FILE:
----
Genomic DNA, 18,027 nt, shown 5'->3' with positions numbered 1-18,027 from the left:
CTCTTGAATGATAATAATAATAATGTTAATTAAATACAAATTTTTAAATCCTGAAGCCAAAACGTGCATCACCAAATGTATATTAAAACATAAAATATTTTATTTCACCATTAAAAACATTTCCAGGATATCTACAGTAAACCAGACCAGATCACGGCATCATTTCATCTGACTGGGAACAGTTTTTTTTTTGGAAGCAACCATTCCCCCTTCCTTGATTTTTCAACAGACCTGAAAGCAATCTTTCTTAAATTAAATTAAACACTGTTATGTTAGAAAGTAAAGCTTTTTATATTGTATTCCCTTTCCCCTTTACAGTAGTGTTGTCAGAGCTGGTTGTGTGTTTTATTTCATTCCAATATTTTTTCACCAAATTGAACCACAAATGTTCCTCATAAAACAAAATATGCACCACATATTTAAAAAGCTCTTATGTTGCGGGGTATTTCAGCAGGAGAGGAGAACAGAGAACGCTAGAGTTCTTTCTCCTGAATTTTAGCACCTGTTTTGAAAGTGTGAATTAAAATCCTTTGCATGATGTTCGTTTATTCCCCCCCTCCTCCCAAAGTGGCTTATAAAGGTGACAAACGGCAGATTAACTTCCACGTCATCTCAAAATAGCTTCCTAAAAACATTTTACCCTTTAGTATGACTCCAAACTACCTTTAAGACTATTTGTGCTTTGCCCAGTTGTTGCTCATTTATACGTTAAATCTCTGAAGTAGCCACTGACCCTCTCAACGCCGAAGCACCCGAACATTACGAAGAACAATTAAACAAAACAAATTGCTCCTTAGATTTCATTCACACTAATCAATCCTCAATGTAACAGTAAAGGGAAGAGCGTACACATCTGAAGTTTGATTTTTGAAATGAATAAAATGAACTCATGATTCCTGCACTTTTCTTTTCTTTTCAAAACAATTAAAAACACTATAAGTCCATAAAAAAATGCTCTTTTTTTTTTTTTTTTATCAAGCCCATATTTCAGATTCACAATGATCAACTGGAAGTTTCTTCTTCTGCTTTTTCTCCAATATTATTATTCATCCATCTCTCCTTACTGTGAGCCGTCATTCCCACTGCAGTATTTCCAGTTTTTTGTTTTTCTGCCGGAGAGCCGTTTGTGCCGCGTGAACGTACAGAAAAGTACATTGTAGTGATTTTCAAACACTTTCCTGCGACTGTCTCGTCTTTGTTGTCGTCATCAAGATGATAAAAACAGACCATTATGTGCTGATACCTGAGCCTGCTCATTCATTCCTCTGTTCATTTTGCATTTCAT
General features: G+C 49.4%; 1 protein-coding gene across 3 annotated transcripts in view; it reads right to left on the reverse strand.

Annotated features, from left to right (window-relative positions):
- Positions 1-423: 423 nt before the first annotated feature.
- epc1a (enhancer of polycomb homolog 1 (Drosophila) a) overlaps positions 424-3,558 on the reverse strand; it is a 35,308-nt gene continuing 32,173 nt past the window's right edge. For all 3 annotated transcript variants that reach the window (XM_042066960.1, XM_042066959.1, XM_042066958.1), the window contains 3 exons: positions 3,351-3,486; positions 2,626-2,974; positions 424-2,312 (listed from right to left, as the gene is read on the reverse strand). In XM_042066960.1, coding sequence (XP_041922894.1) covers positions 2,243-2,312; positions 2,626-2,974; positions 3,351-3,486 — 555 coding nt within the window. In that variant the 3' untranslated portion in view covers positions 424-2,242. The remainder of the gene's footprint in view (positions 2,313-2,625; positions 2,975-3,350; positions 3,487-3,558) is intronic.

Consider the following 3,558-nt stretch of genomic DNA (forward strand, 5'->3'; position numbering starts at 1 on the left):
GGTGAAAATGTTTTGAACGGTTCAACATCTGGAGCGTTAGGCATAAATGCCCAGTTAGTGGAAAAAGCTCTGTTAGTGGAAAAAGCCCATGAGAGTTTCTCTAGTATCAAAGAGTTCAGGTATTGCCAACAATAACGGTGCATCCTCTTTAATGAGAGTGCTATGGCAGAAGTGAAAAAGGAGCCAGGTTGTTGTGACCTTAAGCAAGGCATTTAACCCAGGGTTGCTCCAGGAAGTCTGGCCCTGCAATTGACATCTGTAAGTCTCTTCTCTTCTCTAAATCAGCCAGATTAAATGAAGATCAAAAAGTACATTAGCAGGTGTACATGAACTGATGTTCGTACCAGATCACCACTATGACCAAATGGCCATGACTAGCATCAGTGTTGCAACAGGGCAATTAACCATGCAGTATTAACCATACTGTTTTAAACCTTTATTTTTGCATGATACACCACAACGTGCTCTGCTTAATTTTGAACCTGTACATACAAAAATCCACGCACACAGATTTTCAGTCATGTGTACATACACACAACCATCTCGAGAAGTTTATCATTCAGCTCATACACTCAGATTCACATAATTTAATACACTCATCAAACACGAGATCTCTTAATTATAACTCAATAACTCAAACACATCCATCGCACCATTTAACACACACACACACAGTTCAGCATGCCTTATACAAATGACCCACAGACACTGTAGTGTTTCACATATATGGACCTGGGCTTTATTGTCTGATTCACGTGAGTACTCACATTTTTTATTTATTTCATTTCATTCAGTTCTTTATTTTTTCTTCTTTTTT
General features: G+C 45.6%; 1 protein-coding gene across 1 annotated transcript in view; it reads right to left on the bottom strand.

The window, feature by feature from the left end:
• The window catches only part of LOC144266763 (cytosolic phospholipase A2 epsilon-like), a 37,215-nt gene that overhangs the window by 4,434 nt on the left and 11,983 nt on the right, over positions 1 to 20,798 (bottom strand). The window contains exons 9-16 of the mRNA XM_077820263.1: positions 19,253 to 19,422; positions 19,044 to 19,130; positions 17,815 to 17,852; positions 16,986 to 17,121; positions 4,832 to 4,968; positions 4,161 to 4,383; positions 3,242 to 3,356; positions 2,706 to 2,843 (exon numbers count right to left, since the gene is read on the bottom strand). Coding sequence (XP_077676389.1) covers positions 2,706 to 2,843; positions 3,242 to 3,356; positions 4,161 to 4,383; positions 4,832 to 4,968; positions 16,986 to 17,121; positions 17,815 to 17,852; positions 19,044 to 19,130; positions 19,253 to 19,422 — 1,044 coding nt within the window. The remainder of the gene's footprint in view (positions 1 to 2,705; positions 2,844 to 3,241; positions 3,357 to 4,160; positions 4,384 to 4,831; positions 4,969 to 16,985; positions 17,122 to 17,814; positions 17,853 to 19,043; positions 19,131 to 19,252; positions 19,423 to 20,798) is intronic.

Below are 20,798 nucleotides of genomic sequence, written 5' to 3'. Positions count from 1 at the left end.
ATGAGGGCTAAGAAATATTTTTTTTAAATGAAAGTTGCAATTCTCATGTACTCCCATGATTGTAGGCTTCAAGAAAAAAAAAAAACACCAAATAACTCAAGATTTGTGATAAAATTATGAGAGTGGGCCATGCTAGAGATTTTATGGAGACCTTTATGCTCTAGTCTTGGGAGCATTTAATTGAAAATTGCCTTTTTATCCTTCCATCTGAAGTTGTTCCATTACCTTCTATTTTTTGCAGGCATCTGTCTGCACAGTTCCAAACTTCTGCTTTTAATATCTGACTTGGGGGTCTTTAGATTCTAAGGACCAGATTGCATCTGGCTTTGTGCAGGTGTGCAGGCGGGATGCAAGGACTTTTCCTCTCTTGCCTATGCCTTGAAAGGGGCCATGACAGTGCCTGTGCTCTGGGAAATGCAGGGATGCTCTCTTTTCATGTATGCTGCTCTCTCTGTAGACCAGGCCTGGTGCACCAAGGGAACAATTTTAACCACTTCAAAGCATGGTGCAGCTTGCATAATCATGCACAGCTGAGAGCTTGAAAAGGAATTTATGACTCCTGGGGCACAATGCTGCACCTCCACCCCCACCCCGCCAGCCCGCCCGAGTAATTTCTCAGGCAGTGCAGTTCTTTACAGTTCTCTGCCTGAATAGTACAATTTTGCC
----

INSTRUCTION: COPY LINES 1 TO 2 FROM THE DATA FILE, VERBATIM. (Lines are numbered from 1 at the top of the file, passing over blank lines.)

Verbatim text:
Genomic DNA, 18,027 nt, shown 5'->3' with positions numbered 1-18,027 from the left:
CTCTTGAATGATAATAATAATAATGTTAATTAAATACAAATTTTTAAATCCTGAAGCCAAAACGTGCATCACCAAATGTATATTAAAACATAAAATATTTTATTTCACCATTAAAAACATTTCCAGGATATCTACAGTAAACCAGACCAGATCACGGCATCATTTCATCTGACTGGGAACAGTTTTTTTTTTGGAAGCAACCATTCCCCCTTCCTTGATTTTTCAACAGACCTGAAAGCAATCTTTCTTAAATTAAATTAAACACTGTTATGTTAGAAAGTAAAGCTTTTTATATTGTATTCCCTTTCCCCTTTACAGTAGTGTTGTCAGAGCTGGTTGTGTGTTTTATTTCATTCCAATATTTTTTCACCAAATTGAACCACAAATGTTCCTCATAAAACAAAATATGCACCACATATTTAAAAAGCTCTTATGTTGCGGGGTATTTCAGCAGGAGAGGAGAACAGAGAACGCTAGAGTTCTTTCTCCTGAATTTTAGCACCTGTTTTGAAAGTGTGAATTAAAATCCTTTGCATGATGTTCGTTTATTCCCCCCCTCCTCCCAAAGTGGCTTATAAAGGTGACAAACGGCAGATTAACTTCCACGTCATCTCAAAATAGCTTCCTAAAAACATTTTACCCTTTAGTATGACTCCAAACTACCTTTAAGACTATTTGTGCTTTGCCCAGTTGTTGCTCATTTATACGTTAAATCTCTGAAGTAGCCACTGACCCTCTCAACGCCGAAGCACCCGAACATTACGAAGAACAATTAAACAAAACAAATTGCTCCTTAGATTTCATTCACACTAATCAATCCTCAATGTAACAGTAAAGGGAAGAGCGTACACATCTGAAGTTTGATTTTTGAAATGAATAAAATGAACTCATGATTCCTGCACTTTTCTTTTCTTTTCAAAACAATTAAAAACACTATAAGTCCATAAAAAAATGCTCTTTTTTTTTTTTTTTTATCAAGCCCATATTTCAGATTCACAATGATCAACTGGAAGTTTCTTCTTCTGCTTTTTCTCCAATATTATTATTCATCCATCTCTCCTTACTGTGAGCCGTCATTCCCACTGCAGTATTTCCAGTTTTTTGTTTTTCTGCCGGAGAGCCGTTTGTGCCGCGTGAACGTACAGAAAAGTACATTGTAGTGATTTTCAAACACTTTCCTGCGACTGTCTCGTCTTTGTTGTCGTCATCAAGATGATAAAAACAGACCATTATGTGCTGATACCTGAGCCTGCTCATTCATTCCTCTGTTCATTTTGCATTTCAT